Gas Plunge

The newest group of steel projects are so-called direct-reduced iron plants, which account for the first stage of steelmaking. DRI technology produces iron for about $324 a ton, Nucor said in a November presentation. That’s $82 a ton, or 20 percent, cheaper than using a conventional blast furnace, the Charlotte, North Carolina-based steelmaker said.

Foreign competitors are now following Nucor’s lead. A joint venture between Australia’s Bluescope Steel Ltd. (BSL) and commodity trader Cargill Inc. plans to build a DRI plant in Ohio, Biliana Pehlivanova and Shiyang Wang, analysts at Barclays Plc in New York, said in a Dec. 18 report. India’s Essar Global Ltd. plans one for Minnesota, Barclays said.

Nucor may announce a second DRI plant as soon as 2013, bringing the company’s domestic iron-making capacity to 5 million tons per year, according to Aldo Mazzaferro, a steel analyst at Macquarie Capital USA Inc. in New York. Nucor agreed last month to pay Canadian energy company Encana Corp. $3 billion over two decades for a joint venture that will develop gas wells to supply its DRI capacity.

No one at BlueScope and Essar responded to messages seeking comment on the DRI projects. Lisa Clemens, a Cargill spokeswoman, declined to comment about any iron-making expansion at the company’s North Star BlueScope joint venture. Katherine Miller, a Nucor spokeswoman, declined to comment about a possible second DRI plant.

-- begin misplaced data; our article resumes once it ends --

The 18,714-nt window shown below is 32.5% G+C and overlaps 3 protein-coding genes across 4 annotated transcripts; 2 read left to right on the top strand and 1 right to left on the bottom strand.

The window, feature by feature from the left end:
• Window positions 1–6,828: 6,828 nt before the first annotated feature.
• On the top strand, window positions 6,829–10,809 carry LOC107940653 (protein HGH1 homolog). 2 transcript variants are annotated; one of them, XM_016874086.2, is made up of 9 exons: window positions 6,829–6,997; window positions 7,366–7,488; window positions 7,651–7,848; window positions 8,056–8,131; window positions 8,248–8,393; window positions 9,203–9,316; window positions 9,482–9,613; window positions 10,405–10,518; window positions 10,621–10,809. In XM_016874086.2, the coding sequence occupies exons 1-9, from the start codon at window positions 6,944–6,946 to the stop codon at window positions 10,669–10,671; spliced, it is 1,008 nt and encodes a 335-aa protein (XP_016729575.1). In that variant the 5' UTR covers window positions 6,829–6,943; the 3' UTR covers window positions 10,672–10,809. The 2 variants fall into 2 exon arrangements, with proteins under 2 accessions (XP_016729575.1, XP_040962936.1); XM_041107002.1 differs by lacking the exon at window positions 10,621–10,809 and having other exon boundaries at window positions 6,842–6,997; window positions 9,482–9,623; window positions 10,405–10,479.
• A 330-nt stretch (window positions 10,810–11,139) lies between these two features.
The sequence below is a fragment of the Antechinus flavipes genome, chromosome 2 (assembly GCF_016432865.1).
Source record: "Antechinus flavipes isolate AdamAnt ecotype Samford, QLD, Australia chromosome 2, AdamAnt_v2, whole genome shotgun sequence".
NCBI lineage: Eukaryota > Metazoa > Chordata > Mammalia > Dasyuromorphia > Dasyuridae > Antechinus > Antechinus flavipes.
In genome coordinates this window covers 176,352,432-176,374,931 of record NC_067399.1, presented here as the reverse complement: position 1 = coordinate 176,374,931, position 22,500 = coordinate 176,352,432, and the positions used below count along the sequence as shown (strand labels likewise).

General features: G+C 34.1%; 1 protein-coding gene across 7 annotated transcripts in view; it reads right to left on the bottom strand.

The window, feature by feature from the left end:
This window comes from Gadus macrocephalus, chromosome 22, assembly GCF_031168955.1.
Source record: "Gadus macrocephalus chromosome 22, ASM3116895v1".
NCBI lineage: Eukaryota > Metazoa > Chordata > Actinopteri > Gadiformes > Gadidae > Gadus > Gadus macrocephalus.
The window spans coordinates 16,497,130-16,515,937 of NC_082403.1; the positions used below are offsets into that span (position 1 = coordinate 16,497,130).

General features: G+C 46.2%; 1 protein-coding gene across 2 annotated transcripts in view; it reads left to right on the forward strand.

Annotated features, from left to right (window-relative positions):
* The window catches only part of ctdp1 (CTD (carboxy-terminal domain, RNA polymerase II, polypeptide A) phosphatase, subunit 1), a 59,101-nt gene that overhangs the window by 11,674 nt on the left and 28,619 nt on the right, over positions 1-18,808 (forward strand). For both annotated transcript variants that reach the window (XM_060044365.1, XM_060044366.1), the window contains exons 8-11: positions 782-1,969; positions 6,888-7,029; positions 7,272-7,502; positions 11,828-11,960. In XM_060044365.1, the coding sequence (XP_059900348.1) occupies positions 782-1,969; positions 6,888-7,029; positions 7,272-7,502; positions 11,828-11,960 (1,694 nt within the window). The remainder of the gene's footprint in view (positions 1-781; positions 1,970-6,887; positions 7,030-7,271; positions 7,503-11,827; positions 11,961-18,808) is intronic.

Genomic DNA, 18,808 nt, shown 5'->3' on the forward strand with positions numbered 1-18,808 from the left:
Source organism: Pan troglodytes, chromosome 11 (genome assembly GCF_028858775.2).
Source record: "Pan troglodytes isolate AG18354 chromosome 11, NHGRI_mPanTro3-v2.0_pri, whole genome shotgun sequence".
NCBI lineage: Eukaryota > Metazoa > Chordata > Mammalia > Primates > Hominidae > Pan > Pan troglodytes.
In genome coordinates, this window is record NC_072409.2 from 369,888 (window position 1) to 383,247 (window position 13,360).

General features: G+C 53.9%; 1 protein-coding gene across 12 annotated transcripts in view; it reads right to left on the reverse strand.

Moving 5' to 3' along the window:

Chemical Boom

Hydraulic fracturing of shale rock formations from Texas to West Virginia has boosted supplies of gas and sent prices plunging by as much as half in the past two years. Gas futures reached a decade low of $1.91 per million British thermal units in April in New York trading.

“The shale revolution is triggering an avalanche of industrial expansion plans,” Barclays’ Pehlivanova and Wang said.

There’s been a reversal of fortune for U.S. chemical producers after years of decline. Shares of LyondellBasell Industries NV have more than doubled since it emerged from bankruptcy in 2010. The company is now among chemical producers planning billions of dollars of plants around the Gulf of Mexico to capitalize on cheaper gas. Fertilizer companies including CF Industries Holdings Inc. also are planning to construct gas-fueled plants.

Gas Exports?

“Other companies from around the world that consume gas may be attracted to move their facilities to the U.S. market, which would then provide even more steel consumption and manufacturing capacity,” said Macquarie’s Mazzaferro. “It could result in a re-industrialization of the U.S.”

Still, gas may not get much cheaper from here. Prices are up 75 percent from their April low and will average $3.70 per million British thermal units next year, or about 31 percent more than in 2012, according to the median of 21 estimates compiled by Bloomberg.